'myLINGO' iOS App Lets Users Listen to Spanish Audio Tracks in Real Time at the Movies

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Apr 12, 2001
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A new app called myLINGO lets Spanish-speaking users listen to studio-recorded dubs of the most popular movies while they're in theaters, thanks to backing from studios including Disney, Paramount, and Sony. The app has also obtained "strategic partnerships" with Regal Entertainment Group and Cinemark Theaters within the United States.

myLINGO works by letting users search for the movie they'll be watching, and then downloading the Spanish audio track to their iPhone, which is recommended to be done at home on Wi-Fi. After that, the app does all the work by listening for the film's audio through the iPhone's microphone, and delivering the Spanish version through the user's headphones "in perfect sync with the film."


The company noted that the app's tracks are "studio-sanctioned Spanish versions" of each film available on the app, which were originally created and distributed for international release. The audio translations only play if the app can hear the movie on screen, includes a dark mode that prevents distractions in the theater, and once the movie is over the audio file self-deletes from the iPhone. Right now, myLINGO is only available for Apple's iPhone.
"Hispanic audiences spent approximately $2.5 billion at the box office in 2015, proving a big incentive for cinemas to cater to this market segment," said Olenka Polak, co-founder and CEO of myLINGO. "Even so, our research shows that nearly half of all Spanish-dominant Americans avoid going to the movies because films aren't shown in Spanish. myLINGO addresses that challenge as a partner to both studios and exhibitors, with an innovative way to drive new customers and revenue," she added.
The app's business model sets prices on a movie-by-movie basis. Users will have to pay $1.99 for each audio track they wish to listen to at the theater, although a few movies currently in the app -- including Disney's Moana and Marvel's Doctor Strange -- are free "for a limited time." myLINGO also doesn't support Bluetooth or any wireless headphones and recommends users remember to bring their wired headphones with them to the movies.

The limit on the app's use in its current state is placed on the studios supporting it, but there are still popular films out now and coming soon that users will be able to try with myLINGO, including: Moana, Office Christmas Party, Rogue One: A Star Wars Story and Passengers. Other languages are coming down the line, but myLINGO CEO Olenka Polak told Variety that the focus is only on Spanish at this time because "we want a clear marketing message."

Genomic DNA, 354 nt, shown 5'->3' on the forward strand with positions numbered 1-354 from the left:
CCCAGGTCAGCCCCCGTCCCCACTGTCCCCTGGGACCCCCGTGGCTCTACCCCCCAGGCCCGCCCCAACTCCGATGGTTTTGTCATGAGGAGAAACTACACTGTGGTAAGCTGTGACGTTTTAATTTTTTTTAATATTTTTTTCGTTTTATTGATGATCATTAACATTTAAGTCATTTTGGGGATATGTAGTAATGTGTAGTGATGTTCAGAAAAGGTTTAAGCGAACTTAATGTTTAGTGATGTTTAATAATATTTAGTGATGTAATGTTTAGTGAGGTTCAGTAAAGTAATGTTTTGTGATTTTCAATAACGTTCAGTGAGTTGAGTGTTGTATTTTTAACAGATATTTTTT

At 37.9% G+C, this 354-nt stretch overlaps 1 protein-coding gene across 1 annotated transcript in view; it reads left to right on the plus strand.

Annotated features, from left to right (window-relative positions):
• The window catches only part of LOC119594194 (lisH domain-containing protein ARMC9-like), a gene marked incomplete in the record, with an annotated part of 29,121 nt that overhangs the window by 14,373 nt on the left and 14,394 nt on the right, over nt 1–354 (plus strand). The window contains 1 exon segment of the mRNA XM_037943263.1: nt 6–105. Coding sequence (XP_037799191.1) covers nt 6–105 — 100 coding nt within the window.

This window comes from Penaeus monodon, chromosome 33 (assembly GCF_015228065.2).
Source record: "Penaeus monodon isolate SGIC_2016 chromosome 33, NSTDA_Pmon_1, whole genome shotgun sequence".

You can download myLINGO on the iOS App Store for free. [Direct Link]

Article Link: 'myLINGO' iOS App Lets Users Listen to Spanish Audio Tracks in Real Time at the Movies
 

Caliber26

macrumors 68000
Sep 25, 2009
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Orlando, FL
This is very cool and I'm glad to see this type of thing become available to those who wish to be able to actually understand the movies they watch at the theater. The only drawback is having to put on earphones/headset which, IMO, takes away a little bit from the overall moviegoing experience since you're not fully enjoying the auditorium's sound system.
 
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Carlanga

macrumors 604
Nov 5, 2009
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Pretty cool. Hope someone makes one in reverse so I can understand all the beautiful women and their drama on those Spanish soap operas on Telemundo
For a shorter version you can just type on google "mexican weather girl"
 

Peel

macrumors 6502a
Aug 30, 2004
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Seattle
I know that it says the user listens through their headphones. I hope it only offers this delivery method, otherwise I can see families turning on the speaker so everyone can listen via one phone.
 

Jeremy1026

macrumors 68020
Nov 3, 2007
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I know that it says the user listens through their headphones. I hope it only offers this delivery method, otherwise I can see families turning on the speaker so everyone can listen via one phone.